Until the haze surrounding legalities of a voter-approved marijuana initiative clears, the city of Spokane Valley will continue to walk the middle ground on the issue for the time being.
At Tuesday’s regular meeting of the City Council, Erik Lamb, deputy city attorney, briefed the council regarding the current status of Initiative 502, which legalized the recreational use – to a certain extent, anyway – in Washington state. While voters passed the initiative last November, I-502 still contradicts federal laws that criminalize pot use and possession.
Until state and federal lawmakers clarify matters, this puts cities like Spokane Valley in a bit of a quandary.
“This presents a thorny issue, whether federal law preempts state law,” Lamb told the council.
Across Washington, municipal and county governments have all been faced with the same issue: Where to locate businesses looking to sell marijuana and its associated paraphernalia. By December of this year, the state needs to have rules adopted governing the growing and selling off pot, and licenses need to be issued at that time.
Like liquor licenses in the past, cities can object to marijuana licenses being issued. The state expects to start issuing license later this summer.
“We don’t know how many (requests for licenses) there will be,” Lamb said.
Some jurisdictions – like the city of Spokane – have imposed six-month moratoriums on issuing such licenses in order to kick the can down the curb in order to give officials more time to study the issue and its ramifications. However, Lamb said that’s merely delaying the inevitable as moratoriums can’t last indefinitely. The city of Cheney, for example, recently rescinded its own six-month moratorium.
I-502 is specific in its language that a 1,000-square-foot buffer zone around “sensitive uses” like schools, churches, daycare centers, parks, pools and recreation centers is a necessary separation from locales selling marijuana. While city staffers have identified those areas, Lamb said there is some question on what the definitions of those places are. Is the Centennial Trail a park? Is Oz Fitness a recreation center? Some clarification from state officials is hoped for, Lamb said.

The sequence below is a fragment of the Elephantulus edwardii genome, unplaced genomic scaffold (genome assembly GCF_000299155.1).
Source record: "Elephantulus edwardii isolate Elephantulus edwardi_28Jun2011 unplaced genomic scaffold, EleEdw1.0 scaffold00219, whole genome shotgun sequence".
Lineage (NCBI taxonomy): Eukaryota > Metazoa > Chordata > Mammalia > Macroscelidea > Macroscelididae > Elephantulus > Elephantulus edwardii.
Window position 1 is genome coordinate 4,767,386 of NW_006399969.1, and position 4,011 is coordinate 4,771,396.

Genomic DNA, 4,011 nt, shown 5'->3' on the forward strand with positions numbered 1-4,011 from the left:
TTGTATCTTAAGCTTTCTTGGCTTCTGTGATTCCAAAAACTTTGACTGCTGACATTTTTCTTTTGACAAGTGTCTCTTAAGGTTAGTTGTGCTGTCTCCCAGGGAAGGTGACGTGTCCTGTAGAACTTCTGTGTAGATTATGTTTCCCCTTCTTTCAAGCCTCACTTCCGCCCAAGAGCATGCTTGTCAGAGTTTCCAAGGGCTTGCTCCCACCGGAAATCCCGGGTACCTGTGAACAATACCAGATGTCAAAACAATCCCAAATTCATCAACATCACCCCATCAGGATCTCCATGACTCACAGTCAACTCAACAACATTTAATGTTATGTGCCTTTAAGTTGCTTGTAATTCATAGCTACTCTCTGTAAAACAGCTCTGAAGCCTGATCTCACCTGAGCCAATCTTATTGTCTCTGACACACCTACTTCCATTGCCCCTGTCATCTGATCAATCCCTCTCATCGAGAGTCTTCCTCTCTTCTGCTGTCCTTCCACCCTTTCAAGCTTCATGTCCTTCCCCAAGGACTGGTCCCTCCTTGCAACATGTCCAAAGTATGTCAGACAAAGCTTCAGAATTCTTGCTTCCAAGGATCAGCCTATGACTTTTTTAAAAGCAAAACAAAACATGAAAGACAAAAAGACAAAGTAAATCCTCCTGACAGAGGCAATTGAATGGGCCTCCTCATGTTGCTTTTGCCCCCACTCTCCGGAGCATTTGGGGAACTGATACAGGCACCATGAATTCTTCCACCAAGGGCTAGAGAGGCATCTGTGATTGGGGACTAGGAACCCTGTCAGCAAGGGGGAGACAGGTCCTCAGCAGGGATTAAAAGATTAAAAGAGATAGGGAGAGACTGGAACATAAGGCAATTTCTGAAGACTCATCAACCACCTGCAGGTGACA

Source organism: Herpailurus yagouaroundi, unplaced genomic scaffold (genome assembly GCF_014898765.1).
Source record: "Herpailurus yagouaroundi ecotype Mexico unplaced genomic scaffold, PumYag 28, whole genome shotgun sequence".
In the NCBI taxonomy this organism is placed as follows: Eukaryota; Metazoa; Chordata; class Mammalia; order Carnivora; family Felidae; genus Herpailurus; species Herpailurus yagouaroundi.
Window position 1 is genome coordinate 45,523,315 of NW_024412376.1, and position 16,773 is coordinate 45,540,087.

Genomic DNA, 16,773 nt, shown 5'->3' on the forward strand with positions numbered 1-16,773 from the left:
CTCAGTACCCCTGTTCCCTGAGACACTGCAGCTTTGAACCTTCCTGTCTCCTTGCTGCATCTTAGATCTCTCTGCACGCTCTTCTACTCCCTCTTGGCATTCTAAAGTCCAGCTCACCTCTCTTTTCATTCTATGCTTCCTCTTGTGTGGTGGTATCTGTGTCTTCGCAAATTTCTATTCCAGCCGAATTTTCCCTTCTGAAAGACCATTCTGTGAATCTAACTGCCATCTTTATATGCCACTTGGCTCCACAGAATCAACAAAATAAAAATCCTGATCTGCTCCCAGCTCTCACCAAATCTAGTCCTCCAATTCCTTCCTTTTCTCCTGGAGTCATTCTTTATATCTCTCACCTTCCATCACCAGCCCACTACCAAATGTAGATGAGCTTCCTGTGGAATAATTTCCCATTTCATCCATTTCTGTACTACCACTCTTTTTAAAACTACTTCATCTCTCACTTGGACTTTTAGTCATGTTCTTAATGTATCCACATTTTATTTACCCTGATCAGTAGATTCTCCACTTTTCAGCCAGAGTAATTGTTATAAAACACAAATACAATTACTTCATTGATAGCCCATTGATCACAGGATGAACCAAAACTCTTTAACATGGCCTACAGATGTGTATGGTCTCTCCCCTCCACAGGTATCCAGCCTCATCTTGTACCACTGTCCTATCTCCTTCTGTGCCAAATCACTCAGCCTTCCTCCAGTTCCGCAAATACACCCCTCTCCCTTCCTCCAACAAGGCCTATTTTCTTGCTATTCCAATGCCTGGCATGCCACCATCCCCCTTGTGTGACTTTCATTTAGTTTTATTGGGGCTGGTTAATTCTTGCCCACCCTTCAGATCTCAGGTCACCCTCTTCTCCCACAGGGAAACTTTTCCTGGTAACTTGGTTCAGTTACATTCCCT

With state excise taxes on pot sales, processing and growing (25 percent each) going to a dedicated “marijuana fund” to be used for state general fund and drug-education purposes, only B&O taxes on production and local retail sales taxes will go to local jurisdictions.
Then, there’s the issue of medical marijuana, which was unaffected by I-502’s passage. Lamb said the city takes a “middle path” by issuing business licenses under state law, which legitimizes Spokane Valley’s recognition of the spirit of the law. However, the city also provides a disclaimer that it “makes no statement” on the legality of medical marijuana.
Until the state gets to the point where it starts issuing business licenses, questions will remain.
“In all, I don’t think we need to do anything right now,” Lamb said.
In other news, the council affirmed Mayor Tom Towey’s choice to appoint land surveyor Michael Phillips to the city Planning Commission, filling the vacancy created when former member Rod Higgins was appointed last month to the City Council. Phillips has lived in Spokane Valley for 36 years and is a graduate of Central Valley High School.
The only other applicant to the Planning Commission was sam Wood, a real estate appraiser.